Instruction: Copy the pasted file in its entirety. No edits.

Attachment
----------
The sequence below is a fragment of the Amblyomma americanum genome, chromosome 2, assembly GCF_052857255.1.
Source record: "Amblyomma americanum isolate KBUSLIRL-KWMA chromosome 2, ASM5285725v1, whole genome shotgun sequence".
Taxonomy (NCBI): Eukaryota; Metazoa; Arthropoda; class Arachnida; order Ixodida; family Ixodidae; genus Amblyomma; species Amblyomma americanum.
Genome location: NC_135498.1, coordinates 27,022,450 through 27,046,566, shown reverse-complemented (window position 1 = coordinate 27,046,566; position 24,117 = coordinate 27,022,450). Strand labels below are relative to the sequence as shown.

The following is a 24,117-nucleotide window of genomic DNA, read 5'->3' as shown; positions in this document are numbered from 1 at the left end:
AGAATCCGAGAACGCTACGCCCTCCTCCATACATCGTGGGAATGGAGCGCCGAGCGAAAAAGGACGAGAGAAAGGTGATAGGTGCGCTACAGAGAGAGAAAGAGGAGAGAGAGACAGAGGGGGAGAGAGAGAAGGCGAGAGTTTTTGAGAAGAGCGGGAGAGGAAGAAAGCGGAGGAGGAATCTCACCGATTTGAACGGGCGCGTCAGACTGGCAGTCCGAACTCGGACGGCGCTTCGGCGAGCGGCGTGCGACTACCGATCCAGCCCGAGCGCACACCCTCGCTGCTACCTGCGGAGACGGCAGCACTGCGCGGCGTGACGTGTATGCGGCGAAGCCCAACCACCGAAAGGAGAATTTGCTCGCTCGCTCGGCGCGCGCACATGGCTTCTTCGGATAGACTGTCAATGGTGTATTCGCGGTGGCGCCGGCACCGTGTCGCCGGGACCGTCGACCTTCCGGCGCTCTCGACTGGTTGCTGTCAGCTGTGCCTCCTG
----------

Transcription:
The sequence below is a fragment of the Amblyomma americanum genome, chromosome 2, assembly GCF_052857255.1.
Source record: "Amblyomma americanum isolate KBUSLIRL-KWMA chromosome 2, ASM5285725v1, whole genome shotgun sequence".
Taxonomy (NCBI): Eukaryota; Metazoa; Arthropoda; class Arachnida; order Ixodida; family Ixodidae; genus Amblyomma; species Amblyomma americanum.
Genome location: NC_135498.1, coordinates 27,022,450 through 27,046,566, shown reverse-complemented (window position 1 = coordinate 27,046,566; position 24,117 = coordinate 27,022,450). Strand labels below are relative to the sequence as shown.

The following is a 24,117-nucleotide window of genomic DNA, read 5'->3' as shown; positions in this document are numbered from 1 at the left end:
AGAATCCGAGAACGCTACGCCCTCCTCCATACATCGTGGGAATGGAGCGCCGAGCGAAAAAGGACGAGAGAAAGGTGATAGGTGCGCTACAGAGAGAGAAAGAGGAGAGAGAGACAGAGGGGGAGAGAGAGAAGGCGAGAGTTTTTGAGAAGAGCGGGAGAGGAAGAAAGCGGAGGAGGAATCTCACCGATTTGAACGGGCGCGTCAGACTGGCAGTCCGAACTCGGACGGCGCTTCGGCGAGCGGCGTGCGACTACCGATCCAGCCCGAGCGCACACCCTCGCTGCTACCTGCGGAGACGGCAGCACTGCGCGGCGTGACGTGTATGCGGCGAAGCCCAACCACCGAAAGGAGAATTTGCTCGCTCGCTCGGCGCGCGCACATGGCTTCTTCGGATAGACTGTCAATGGTGTATTCGCGGTGGCGCCGGCACCGTGTCGCCGGGACCGTCGACCTTCCGGCGCTCTCGACTGGTTGCTGTCAGCTGTGCCTCCTG